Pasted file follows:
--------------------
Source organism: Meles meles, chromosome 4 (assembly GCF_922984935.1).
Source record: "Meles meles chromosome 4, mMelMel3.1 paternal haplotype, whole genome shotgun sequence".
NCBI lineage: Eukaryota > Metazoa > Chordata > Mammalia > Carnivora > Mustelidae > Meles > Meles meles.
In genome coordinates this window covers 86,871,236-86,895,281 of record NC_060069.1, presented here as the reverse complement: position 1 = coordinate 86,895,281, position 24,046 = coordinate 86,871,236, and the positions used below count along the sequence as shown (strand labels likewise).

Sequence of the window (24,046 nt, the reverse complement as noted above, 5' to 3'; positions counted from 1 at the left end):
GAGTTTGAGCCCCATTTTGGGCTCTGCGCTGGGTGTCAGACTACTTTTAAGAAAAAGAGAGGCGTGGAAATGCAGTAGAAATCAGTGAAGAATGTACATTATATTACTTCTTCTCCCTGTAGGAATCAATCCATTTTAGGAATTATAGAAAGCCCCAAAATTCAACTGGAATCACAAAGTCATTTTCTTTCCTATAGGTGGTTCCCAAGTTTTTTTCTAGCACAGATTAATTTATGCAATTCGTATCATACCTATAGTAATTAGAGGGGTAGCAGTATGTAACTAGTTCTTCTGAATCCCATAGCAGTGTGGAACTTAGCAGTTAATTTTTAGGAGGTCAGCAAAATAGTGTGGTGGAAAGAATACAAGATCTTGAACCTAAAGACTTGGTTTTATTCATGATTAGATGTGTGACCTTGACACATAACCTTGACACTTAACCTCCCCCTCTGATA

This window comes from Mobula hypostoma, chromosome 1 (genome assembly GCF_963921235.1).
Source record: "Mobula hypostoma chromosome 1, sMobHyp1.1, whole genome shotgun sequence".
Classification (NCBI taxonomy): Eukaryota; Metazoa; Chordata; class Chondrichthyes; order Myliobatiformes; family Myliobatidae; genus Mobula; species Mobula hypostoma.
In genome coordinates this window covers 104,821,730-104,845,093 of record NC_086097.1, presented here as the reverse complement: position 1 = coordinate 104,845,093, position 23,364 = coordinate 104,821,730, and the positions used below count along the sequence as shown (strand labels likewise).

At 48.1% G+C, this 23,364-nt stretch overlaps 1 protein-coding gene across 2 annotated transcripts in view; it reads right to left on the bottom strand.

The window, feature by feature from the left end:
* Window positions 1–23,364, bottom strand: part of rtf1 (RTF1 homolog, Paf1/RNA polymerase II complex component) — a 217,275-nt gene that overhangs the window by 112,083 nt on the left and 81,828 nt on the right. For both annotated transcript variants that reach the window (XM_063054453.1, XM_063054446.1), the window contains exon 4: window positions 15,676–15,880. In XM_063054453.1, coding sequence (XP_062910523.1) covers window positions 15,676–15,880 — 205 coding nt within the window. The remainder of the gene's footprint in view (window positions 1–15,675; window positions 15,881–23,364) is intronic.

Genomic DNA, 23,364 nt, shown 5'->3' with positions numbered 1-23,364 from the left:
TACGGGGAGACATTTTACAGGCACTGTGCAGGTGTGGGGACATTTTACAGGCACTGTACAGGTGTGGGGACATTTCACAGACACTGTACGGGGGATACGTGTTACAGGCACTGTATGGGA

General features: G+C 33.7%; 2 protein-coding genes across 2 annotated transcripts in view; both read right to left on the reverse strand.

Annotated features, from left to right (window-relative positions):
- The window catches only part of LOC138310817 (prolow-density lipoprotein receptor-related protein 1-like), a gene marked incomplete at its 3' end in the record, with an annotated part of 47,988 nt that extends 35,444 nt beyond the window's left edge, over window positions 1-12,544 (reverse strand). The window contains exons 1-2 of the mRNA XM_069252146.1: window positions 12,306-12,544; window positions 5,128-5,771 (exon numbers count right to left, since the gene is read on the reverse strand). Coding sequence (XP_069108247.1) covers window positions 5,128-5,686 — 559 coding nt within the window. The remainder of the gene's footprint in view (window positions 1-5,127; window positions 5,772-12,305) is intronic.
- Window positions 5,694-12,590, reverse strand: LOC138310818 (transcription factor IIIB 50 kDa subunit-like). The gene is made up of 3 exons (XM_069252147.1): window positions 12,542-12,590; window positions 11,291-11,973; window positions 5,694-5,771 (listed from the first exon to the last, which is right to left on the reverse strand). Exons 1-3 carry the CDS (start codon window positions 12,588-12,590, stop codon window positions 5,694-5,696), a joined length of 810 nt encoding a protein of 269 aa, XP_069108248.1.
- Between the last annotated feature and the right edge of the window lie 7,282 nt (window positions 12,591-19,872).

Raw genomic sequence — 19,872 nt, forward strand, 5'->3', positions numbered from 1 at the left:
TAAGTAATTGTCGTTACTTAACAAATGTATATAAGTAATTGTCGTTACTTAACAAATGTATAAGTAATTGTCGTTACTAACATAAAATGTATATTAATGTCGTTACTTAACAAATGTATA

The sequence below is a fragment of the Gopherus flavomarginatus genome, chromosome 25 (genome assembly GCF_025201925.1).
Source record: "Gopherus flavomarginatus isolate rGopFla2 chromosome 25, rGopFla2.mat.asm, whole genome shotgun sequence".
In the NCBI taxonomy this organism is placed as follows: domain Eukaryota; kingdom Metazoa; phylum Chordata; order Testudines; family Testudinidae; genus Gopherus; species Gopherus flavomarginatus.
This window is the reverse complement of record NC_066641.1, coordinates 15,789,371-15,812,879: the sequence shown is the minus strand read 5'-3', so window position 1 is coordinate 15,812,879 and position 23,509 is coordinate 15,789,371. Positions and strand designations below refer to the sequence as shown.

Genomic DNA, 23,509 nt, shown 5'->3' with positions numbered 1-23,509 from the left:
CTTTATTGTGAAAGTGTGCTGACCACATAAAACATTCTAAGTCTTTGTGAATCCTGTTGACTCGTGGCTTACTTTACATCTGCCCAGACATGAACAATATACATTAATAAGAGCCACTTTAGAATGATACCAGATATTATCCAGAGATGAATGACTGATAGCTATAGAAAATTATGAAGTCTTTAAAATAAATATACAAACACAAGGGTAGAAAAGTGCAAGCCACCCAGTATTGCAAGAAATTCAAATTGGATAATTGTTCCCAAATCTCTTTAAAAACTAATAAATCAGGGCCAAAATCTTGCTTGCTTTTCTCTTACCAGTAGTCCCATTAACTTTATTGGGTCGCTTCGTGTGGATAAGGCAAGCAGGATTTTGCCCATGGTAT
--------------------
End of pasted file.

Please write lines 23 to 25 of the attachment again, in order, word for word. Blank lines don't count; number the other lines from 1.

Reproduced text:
The sequence below is a fragment of the Gopherus flavomarginatus genome, chromosome 25 (genome assembly GCF_025201925.1).
Source record: "Gopherus flavomarginatus isolate rGopFla2 chromosome 25, rGopFla2.mat.asm, whole genome shotgun sequence".
In the NCBI taxonomy this organism is placed as follows: domain Eukaryota; kingdom Metazoa; phylum Chordata; order Testudines; family Testudinidae; genus Gopherus; species Gopherus flavomarginatus.